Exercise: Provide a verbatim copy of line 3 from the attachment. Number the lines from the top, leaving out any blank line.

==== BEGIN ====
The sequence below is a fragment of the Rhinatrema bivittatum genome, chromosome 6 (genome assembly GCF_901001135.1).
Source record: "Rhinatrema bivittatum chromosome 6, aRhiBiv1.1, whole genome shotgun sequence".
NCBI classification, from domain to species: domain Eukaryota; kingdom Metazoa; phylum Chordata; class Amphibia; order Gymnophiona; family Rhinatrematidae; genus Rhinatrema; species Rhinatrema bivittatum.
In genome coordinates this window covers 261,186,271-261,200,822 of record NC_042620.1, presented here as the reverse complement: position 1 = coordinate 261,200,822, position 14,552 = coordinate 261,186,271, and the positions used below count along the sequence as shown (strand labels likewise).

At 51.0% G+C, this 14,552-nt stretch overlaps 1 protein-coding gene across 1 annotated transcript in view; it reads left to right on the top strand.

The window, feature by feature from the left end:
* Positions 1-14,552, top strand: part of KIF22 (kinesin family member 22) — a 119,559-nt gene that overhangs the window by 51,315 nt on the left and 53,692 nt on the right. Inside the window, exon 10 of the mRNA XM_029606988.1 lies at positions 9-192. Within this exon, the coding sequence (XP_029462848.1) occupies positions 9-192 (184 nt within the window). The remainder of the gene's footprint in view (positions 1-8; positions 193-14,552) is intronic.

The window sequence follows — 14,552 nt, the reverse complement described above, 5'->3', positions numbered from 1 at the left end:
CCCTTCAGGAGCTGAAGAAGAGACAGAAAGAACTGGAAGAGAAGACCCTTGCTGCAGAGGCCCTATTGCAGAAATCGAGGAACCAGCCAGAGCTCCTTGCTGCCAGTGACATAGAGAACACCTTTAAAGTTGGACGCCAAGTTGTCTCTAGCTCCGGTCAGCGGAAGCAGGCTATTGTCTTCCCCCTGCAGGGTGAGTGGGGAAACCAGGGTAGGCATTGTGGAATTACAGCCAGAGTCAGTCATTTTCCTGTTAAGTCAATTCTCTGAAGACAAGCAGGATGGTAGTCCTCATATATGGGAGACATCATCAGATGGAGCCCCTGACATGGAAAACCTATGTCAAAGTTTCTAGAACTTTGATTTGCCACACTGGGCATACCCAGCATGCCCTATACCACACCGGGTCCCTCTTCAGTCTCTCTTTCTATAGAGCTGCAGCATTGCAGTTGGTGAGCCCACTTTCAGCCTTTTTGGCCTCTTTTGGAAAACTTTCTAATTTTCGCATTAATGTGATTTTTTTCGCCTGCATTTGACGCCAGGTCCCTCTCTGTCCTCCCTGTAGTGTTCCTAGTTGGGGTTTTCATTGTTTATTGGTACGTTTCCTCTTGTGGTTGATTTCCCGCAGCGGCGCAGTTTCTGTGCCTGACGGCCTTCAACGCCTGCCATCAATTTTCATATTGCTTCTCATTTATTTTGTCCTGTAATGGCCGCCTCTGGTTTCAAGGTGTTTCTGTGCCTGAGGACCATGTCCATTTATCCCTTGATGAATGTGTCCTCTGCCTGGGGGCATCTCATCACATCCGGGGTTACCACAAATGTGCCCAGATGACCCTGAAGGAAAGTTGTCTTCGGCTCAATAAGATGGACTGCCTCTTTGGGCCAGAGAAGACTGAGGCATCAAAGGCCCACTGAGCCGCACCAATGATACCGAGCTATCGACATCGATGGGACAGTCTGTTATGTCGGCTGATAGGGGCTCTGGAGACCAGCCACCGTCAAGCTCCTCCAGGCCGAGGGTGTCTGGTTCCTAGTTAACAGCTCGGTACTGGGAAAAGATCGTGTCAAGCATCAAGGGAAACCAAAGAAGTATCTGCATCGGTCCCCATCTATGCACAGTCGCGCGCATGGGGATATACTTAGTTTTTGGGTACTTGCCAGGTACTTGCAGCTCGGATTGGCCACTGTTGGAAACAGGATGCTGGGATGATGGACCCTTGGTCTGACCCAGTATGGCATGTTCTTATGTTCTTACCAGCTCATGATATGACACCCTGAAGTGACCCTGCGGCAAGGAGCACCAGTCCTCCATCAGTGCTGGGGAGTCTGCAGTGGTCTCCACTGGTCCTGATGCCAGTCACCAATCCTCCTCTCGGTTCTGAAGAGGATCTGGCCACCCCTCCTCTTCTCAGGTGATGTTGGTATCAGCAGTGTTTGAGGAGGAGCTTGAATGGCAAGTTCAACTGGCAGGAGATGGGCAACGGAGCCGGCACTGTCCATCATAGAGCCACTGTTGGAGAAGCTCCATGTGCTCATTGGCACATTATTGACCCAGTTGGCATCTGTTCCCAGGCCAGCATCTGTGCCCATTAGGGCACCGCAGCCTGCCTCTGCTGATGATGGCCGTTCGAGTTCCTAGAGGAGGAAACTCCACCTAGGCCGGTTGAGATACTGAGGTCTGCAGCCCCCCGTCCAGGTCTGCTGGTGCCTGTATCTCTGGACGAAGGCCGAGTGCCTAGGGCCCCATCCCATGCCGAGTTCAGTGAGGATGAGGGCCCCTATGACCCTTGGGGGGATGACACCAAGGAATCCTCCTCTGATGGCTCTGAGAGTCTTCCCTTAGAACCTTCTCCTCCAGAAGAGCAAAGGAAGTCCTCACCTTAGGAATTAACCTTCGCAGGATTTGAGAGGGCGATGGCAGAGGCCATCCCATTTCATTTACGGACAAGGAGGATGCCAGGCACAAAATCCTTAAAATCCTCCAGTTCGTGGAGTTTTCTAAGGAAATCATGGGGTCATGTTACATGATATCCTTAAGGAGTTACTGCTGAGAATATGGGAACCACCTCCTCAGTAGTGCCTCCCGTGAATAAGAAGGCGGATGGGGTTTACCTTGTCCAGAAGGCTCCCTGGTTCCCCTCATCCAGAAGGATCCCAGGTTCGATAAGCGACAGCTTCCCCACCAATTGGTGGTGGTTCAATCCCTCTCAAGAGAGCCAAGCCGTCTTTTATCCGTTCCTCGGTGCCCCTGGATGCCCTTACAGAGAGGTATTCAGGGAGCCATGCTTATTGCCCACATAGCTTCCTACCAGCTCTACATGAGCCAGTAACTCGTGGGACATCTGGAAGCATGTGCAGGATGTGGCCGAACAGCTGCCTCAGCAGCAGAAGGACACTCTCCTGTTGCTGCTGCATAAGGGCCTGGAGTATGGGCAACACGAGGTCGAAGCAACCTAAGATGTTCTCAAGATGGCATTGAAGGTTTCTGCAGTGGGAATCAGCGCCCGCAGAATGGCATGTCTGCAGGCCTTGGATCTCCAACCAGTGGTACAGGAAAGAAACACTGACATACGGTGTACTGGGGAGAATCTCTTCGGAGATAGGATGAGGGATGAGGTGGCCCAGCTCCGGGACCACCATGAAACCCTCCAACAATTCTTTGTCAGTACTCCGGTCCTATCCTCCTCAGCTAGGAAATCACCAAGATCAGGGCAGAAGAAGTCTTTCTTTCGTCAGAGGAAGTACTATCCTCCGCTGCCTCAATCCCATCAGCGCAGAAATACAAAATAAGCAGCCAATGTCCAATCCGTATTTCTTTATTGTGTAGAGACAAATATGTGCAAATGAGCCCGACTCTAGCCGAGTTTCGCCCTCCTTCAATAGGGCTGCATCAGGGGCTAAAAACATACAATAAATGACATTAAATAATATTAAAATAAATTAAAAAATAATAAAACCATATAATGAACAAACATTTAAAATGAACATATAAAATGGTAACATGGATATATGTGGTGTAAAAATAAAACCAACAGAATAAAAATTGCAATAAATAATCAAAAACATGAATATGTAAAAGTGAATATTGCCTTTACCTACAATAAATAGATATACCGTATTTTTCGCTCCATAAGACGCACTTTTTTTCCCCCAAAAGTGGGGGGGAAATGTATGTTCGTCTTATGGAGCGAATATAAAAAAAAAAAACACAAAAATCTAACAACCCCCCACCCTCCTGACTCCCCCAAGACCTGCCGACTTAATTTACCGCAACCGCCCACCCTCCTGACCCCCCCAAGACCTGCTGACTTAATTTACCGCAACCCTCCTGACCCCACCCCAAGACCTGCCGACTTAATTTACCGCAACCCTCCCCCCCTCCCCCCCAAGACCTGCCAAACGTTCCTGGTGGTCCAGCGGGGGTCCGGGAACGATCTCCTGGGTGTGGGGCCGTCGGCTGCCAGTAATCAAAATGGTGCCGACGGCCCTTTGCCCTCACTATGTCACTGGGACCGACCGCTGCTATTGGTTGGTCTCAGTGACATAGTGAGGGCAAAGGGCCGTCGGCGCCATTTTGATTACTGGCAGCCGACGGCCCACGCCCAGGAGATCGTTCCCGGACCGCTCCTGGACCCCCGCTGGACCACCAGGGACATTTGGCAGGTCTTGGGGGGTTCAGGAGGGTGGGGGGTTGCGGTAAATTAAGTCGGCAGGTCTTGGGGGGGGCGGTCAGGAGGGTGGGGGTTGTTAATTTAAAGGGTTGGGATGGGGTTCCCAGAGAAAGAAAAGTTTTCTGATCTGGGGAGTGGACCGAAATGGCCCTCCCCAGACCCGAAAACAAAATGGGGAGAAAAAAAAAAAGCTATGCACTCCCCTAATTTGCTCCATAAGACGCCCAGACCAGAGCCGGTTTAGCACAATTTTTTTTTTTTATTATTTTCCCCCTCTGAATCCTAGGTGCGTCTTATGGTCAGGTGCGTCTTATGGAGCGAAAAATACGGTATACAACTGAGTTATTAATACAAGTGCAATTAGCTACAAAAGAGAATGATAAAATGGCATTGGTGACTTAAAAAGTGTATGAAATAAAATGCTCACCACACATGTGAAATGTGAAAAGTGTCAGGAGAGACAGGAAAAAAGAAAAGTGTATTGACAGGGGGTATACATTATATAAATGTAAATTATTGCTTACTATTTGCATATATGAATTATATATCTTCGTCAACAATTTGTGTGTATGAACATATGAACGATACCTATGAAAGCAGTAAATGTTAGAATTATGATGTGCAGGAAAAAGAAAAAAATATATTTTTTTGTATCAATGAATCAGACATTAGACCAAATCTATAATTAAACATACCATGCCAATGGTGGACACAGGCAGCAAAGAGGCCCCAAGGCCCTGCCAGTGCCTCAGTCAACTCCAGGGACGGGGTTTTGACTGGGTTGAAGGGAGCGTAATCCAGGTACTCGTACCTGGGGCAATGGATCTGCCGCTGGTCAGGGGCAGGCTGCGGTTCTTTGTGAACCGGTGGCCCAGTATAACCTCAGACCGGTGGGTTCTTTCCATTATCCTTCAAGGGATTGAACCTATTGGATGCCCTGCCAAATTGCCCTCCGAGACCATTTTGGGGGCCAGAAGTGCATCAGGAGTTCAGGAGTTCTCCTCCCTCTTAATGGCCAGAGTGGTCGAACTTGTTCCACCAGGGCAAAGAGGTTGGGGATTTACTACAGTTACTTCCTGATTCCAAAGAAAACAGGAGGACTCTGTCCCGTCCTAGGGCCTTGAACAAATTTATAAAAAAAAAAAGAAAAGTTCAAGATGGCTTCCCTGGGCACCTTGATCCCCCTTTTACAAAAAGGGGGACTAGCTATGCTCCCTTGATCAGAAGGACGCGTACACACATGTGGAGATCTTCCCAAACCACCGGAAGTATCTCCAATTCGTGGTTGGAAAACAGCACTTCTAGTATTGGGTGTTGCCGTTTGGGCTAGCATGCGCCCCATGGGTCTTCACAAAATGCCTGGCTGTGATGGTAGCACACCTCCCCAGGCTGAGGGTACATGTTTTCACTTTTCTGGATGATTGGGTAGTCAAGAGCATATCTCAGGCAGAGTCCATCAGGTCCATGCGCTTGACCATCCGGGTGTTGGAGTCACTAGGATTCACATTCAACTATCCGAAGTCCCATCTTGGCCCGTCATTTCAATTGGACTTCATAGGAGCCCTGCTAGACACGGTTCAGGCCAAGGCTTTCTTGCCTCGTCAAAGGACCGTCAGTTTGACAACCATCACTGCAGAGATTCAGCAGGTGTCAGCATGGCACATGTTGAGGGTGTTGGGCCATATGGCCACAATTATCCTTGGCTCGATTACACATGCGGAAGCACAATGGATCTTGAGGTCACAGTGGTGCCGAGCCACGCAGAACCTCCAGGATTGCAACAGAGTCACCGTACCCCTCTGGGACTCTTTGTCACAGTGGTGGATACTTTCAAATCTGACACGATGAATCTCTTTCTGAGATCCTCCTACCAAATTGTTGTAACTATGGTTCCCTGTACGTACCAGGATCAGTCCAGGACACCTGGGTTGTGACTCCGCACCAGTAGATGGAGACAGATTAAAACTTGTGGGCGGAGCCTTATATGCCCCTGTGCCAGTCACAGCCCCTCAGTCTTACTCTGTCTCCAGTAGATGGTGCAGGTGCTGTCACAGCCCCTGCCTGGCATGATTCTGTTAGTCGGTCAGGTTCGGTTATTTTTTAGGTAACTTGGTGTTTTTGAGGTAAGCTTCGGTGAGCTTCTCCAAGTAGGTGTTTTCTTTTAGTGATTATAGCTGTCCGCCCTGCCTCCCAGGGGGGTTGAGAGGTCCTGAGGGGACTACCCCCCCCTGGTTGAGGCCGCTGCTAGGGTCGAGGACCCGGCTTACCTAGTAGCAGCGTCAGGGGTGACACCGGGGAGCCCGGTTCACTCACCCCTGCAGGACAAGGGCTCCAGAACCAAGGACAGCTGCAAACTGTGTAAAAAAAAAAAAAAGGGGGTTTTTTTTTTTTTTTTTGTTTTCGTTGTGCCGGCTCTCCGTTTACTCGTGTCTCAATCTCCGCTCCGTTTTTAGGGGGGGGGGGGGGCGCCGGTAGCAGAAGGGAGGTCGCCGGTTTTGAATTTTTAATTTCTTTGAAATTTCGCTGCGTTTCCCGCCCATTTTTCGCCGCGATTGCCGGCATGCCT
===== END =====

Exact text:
NCBI classification, from domain to species: domain Eukaryota; kingdom Metazoa; phylum Chordata; class Amphibia; order Gymnophiona; family Rhinatrematidae; genus Rhinatrema; species Rhinatrema bivittatum.